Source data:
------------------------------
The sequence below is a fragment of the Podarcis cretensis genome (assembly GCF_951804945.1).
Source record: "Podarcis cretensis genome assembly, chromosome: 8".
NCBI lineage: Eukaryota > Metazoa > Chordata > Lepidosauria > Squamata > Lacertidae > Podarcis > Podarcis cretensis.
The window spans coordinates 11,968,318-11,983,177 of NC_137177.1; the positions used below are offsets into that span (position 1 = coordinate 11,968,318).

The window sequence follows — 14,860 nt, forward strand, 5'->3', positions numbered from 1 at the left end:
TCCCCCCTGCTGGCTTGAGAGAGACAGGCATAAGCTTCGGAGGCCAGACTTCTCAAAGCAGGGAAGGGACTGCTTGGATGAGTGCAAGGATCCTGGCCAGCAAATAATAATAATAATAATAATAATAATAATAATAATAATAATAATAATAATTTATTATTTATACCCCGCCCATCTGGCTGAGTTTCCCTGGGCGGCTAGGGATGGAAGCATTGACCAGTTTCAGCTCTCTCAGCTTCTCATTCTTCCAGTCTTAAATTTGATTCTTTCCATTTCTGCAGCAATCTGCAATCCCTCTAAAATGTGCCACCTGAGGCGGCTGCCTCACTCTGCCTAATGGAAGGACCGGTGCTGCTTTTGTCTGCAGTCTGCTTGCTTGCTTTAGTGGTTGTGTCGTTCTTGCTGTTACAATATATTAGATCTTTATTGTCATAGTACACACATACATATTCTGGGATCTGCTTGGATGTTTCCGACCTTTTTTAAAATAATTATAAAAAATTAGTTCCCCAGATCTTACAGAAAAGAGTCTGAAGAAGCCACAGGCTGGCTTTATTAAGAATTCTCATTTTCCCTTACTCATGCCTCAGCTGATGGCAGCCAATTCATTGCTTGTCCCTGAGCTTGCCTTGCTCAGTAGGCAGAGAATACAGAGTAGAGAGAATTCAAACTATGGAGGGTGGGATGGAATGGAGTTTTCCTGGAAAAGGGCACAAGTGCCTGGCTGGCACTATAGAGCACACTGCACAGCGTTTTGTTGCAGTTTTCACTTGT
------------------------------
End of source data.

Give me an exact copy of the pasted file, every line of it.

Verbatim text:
The sequence below is a fragment of the Podarcis cretensis genome (assembly GCF_951804945.1).
Source record: "Podarcis cretensis genome assembly, chromosome: 8".
NCBI lineage: Eukaryota > Metazoa > Chordata > Lepidosauria > Squamata > Lacertidae > Podarcis > Podarcis cretensis.
The window spans coordinates 11,968,318-11,983,177 of NC_137177.1; the positions used below are offsets into that span (position 1 = coordinate 11,968,318).

The window sequence follows — 14,860 nt, forward strand, 5'->3', positions numbered from 1 at the left end:
TCCCCCCTGCTGGCTTGAGAGAGACAGGCATAAGCTTCGGAGGCCAGACTTCTCAAAGCAGGGAAGGGACTGCTTGGATGAGTGCAAGGATCCTGGCCAGCAAATAATAATAATAATAATAATAATAATAATAATAATAATAATAATAATAATTTATTATTTATACCCCGCCCATCTGGCTGAGTTTCCCTGGGCGGCTAGGGATGGAAGCATTGACCAGTTTCAGCTCTCTCAGCTTCTCATTCTTCCAGTCTTAAATTTGATTCTTTCCATTTCTGCAGCAATCTGCAATCCCTCTAAAATGTGCCACCTGAGGCGGCTGCCTCACTCTGCCTAATGGAAGGACCGGTGCTGCTTTTGTCTGCAGTCTGCTTGCTTGCTTTAGTGGTTGTGTCGTTCTTGCTGTTACAATATATTAGATCTTTATTGTCATAGTACACACATACATATTCTGGGATCTGCTTGGATGTTTCCGACCTTTTTTAAAATAATTATAAAAAATTAGTTCCCCAGATCTTACAGAAAAGAGTCTGAAGAAGCCACAGGCTGGCTTTATTAAGAATTCTCATTTTCCCTTACTCATGCCTCAGCTGATGGCAGCCAATTCATTGCTTGTCCCTGAGCTTGCCTTGCTCAGTAGGCAGAGAATACAGAGTAGAGAGAATTCAAACTATGGAGGGTGGGATGGAATGGAGTTTTCCTGGAAAAGGGCACAAGTGCCTGGCTGGCACTATAGAGCACACTGCACAGCGTTTTGTTGCAGTTTTCACTTGT